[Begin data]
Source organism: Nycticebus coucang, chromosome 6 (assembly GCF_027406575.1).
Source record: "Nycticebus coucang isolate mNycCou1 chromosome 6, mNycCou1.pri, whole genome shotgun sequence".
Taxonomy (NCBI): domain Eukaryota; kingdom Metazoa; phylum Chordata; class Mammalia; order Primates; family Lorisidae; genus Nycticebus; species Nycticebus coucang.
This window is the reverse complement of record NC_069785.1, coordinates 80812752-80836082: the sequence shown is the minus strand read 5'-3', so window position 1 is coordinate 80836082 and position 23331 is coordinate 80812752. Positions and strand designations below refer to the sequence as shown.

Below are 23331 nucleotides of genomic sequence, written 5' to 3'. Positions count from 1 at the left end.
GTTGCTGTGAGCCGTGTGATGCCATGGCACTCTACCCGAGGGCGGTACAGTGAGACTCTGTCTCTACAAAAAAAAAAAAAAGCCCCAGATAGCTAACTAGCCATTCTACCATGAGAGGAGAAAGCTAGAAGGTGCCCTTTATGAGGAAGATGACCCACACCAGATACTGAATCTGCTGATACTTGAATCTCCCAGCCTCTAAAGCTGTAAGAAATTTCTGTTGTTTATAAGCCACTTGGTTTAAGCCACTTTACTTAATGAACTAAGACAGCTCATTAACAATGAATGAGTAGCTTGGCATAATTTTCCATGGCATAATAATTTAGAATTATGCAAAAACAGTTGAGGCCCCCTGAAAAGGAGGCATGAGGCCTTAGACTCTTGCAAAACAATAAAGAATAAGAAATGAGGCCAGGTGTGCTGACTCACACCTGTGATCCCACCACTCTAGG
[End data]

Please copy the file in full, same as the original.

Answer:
Source organism: Nycticebus coucang, chromosome 6 (assembly GCF_027406575.1).
Source record: "Nycticebus coucang isolate mNycCou1 chromosome 6, mNycCou1.pri, whole genome shotgun sequence".
Taxonomy (NCBI): domain Eukaryota; kingdom Metazoa; phylum Chordata; class Mammalia; order Primates; family Lorisidae; genus Nycticebus; species Nycticebus coucang.
This window is the reverse complement of record NC_069785.1, coordinates 80812752-80836082: the sequence shown is the minus strand read 5'-3', so window position 1 is coordinate 80836082 and position 23331 is coordinate 80812752. Positions and strand designations below refer to the sequence as shown.

Below are 23331 nucleotides of genomic sequence, written 5' to 3'. Positions count from 1 at the left end.
GTTGCTGTGAGCCGTGTGATGCCATGGCACTCTACCCGAGGGCGGTACAGTGAGACTCTGTCTCTACAAAAAAAAAAAAAAGCCCCAGATAGCTAACTAGCCATTCTACCATGAGAGGAGAAAGCTAGAAGGTGCCCTTTATGAGGAAGATGACCCACACCAGATACTGAATCTGCTGATACTTGAATCTCCCAGCCTCTAAAGCTGTAAGAAATTTCTGTTGTTTATAAGCCACTTGGTTTAAGCCACTTTACTTAATGAACTAAGACAGCTCATTAACAATGAATGAGTAGCTTGGCATAATTTTCCATGGCATAATAATTTAGAATTATGCAAAAACAGTTGAGGCCCCCTGAAAAGGAGGCATGAGGCCTTAGACTCTTGCAAAACAATAAAGAATAAGAAATGAGGCCAGGTGTGCTGACTCACACCTGTGATCCCACCACTCTAGG